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Hermann SCHAFER (b.1927) Fruhe Kammermusik.
Sonata No. 2 for violin and piano (1958). Sonata for cello and piano (1951). Piano Trio (1946).
Annette Fehrmann (violin), Ingo Zander (cello), Oliver Triendl (piano)
No venue or recording dates given. DDD
ANTES EDITION BM CD 31.9182 [56.58]

Born in 1927 Schafer was just old enough during the Second World War to be conscripted into the German army and spend time as a prisoner of war. His formative years were in, if not a cultural vacuum, then a culture that the Nazis filtered ferociously. Anything ‘tainted’ by modernism was condemned as ‘Entartete Musik’ (degenerate music) and banned or placed in an exhibition designed to attract ridicule. So it’s no surprise to find Schafer’s idiom is strictly traditional and this is evident in the sonatas on this disc.

Unsurprisingly the weakest is the ’prentice piece of 1946, the Piano Trio. However, Schafer was undoubtedly of the 20th century and, as the notes suggest, he offered ‘old Romanticism draped in new dissonances’. This is particularly evident in the Cello Sonata; the most interesting piece here in its 1978 revision, where the first movement sounds a bit like Bartók. However, even here, the music doesn’t manage to maintain the momentum throughout despite the excellent opening Allegro appassionato. The Violin Sonata, like the Piano Trio, suffers from blandness, particularly in the outer movements, though the melancholy Andante offers a Vaughan Williams-like ‘soaring’ violin line that is extremely prepossessing.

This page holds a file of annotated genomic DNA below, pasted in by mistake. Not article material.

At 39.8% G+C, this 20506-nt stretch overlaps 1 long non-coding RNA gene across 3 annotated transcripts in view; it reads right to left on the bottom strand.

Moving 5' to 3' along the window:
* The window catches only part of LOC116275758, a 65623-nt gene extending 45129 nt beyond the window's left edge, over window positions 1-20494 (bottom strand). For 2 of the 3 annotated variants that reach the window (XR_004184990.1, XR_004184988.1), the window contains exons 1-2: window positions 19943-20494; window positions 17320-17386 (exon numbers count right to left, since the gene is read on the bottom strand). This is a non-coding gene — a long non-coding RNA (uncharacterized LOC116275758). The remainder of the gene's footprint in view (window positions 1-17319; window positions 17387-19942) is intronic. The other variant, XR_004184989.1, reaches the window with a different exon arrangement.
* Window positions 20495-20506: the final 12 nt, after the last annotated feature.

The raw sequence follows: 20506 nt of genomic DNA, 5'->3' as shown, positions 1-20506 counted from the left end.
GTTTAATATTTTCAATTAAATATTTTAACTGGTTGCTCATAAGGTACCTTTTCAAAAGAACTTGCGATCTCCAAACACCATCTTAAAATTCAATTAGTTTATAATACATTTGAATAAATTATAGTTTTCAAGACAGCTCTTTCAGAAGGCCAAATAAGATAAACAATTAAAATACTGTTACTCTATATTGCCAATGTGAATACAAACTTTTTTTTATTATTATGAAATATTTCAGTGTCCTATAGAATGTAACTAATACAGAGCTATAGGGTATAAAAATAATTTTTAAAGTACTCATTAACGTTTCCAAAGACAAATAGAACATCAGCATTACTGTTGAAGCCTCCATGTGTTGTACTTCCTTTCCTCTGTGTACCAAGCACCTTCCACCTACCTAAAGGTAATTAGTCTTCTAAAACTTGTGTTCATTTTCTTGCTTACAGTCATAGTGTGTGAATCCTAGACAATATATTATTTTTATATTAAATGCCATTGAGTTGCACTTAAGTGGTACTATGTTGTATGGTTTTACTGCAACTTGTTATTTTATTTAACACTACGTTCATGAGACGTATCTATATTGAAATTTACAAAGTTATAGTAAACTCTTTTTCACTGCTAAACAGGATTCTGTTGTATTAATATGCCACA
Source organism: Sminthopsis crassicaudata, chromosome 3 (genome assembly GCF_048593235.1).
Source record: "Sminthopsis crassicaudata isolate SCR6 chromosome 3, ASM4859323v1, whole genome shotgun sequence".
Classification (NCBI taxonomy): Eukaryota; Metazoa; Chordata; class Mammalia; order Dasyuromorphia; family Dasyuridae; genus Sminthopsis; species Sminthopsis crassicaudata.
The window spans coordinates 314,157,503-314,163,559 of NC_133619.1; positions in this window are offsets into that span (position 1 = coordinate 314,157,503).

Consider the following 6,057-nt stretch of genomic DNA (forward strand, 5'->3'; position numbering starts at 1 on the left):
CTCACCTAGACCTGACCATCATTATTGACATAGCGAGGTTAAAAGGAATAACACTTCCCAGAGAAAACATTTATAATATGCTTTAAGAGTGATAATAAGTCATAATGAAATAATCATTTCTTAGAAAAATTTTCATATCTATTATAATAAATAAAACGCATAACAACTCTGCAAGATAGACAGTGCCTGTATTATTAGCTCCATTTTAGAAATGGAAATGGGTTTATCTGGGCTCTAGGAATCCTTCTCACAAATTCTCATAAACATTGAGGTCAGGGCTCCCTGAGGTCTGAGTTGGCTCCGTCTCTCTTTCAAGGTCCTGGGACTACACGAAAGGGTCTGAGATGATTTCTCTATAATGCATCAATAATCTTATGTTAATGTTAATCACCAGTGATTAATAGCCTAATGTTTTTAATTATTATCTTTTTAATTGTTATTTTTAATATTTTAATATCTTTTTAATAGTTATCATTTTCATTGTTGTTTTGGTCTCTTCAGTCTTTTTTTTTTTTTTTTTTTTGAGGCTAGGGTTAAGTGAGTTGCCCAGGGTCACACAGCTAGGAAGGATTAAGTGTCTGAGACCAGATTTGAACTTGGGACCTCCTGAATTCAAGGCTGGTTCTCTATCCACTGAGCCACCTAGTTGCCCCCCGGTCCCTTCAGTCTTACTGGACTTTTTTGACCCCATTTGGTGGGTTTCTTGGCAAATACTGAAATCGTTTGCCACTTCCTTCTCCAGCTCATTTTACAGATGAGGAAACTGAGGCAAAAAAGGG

The notes make interesting reading as they situate Schafer carefully in his social context. When an extreme ideology dominates a society it is easier to pick out how politics have influenced art. However, music can never be completely understood if divorced from the social context of the composer, the performers and the listeners. With fascism there was no middle ground, you were either for it or against it (those who didn’t oppose the Nazis, but were not party members, were giving support by default). Schafer felt himself a victim of the post-war musical orthodoxy and it was ironic that the Cello Sonata should be premiered at Kranichstein Palace, in Darmstadt, in 1952. A few years later Stockhausen, Boulez and others, were about to unleash onto the world, from Darmstadt, an uncompromising avant-garde music. Schafer, like many composers who looked to tradition in the post-War years, was ‘frozen out’ by the establishment.

Antes Edition are to be congratulated for releasing this disc of music by a little known, outside Germany at least, composer. The trio play very well and the recorded sound is clear. The music’s characteristic enough but ultimately sits in an anachronistic limbo.

Nick Lacey

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